"Use Caution When Buying Products"
By Capt. Fred Davis
Published: Friday, November 29, 2013

It’s my belief that we are all hostages of foreign manufacturers. If you read my column, you are aware of my preference regarding buy American!

I recently received a recall letter regarding a well known, name brand product — a surge protector.

I use three such products in my office in Michigan and two in my Florida office. The value of them ranges from $ 30 to more than $100. Numerous companies offer the product and promote it as safety equipment. It is recommended for use with various electronics and required by some. I had shopped for the best rated listed in magazines that report testing when I purchased my first one. The product brand is available in most stores that sell electronics and most sales people suggested it as the best available.

Receiving a recall is not always a bad experience. The one I received advised it was being done to avoid units over-heating and becoming fire hazards. The letter stated the recall was voluntary and explained the product safety notice involved only a small percentage of units.

A toll free number appeared just below a statement in bold red letters saying consumers should stop using recalled units immediately. The warning appeared on both sides of the notice.

Following the directions carefully, I noted the model numbers listed and discovered a match to one of my three products. After checking the serial number, I confirmed the match and placed a call to the toll free number. After an appropriate wait time, I reached a person who instructed me to remove the surge protector connection from my computer. I was told I had to file a claim via a specific IT address. To do so, I was instructed to take a picture of the recalled item showing the model and serial number as proof of ownership.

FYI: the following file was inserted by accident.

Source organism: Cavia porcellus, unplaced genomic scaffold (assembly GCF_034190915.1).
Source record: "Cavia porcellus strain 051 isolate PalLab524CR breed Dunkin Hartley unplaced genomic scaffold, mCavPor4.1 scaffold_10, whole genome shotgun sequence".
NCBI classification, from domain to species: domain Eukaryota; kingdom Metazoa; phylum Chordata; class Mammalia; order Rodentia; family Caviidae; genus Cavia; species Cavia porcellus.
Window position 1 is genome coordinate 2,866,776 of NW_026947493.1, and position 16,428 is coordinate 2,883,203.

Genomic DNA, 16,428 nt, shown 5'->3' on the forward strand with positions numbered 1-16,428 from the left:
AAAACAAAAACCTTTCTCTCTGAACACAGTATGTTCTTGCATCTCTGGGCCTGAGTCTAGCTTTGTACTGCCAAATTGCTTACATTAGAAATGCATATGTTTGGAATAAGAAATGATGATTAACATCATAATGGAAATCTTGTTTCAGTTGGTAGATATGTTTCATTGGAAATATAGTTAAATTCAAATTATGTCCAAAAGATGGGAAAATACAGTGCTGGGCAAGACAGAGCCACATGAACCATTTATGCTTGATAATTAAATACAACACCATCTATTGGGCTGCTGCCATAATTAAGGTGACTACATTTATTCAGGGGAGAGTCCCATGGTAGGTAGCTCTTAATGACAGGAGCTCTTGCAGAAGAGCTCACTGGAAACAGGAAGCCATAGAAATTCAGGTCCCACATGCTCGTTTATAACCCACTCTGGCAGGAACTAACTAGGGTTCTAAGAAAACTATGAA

All seemed OK until I was instructed to send the photo from my computer to an address I would be given. As I see it, how could I send a picture to prove I own a product I was told to unplug and discontinue using? (Remember, I don’t make this stuff up).

Why would I have to prove I had an item being recalled when I received a notice addressed to me at the proper mailing address? Obviously, they had on file my owner’s registration that was used to send the notice.

I will try to outline this for you: The company that sent the recall and instructed me to take a picture of the product and send it to them on my computer also told me to disconnect it immediately. They already knew I owned the product, had to know what it looked like because they sold it to me, plus they had my registration card that listed the model and serial number.

After an inquiry I made, I was placed on hold which gave me time to further review the recall notice. Serial numbers on the letter dated back more than 20 years. If it took a company that long to detect a problem with a product, how long would it take to receive a replacement as promised? I asked that question when the person came back on the line and was told 12 weeks.

As I mentioned earlier, I have more than one computer system, but how about the person with only one being asked to disconnect it from the protection? They would be expected to wait 12 weeks for a replacement or as you may have expected to hear — buy a new one. If the manufacturer really wanted to help its customers — and keep them, why not send a coupon to purchase a new one.

Is this a scam to get customers to buy new products? Since they are in the equipment protection business, do they really want customers to leave their systems un-protected for 12 weeks? If damage occurred to computers while using them without protection, whose responsibility would it be?

If you receive a similar notice, pay close attention. Most of the geeks tell us to leave these “protectors” plugged in continually. According to our recall, we would be taking a chance of a fire but wouldn’t a fuse or circuit breaker be blown? It may take another 20 years to determine that fact.

Best part of my message — and my point. The product I have described was made in China but sold by a U.S. company. The only way I discovered that was when I was told to take a picture of the back of the unit and “made in China” appeared in such small print I needed a magnifier to read it.

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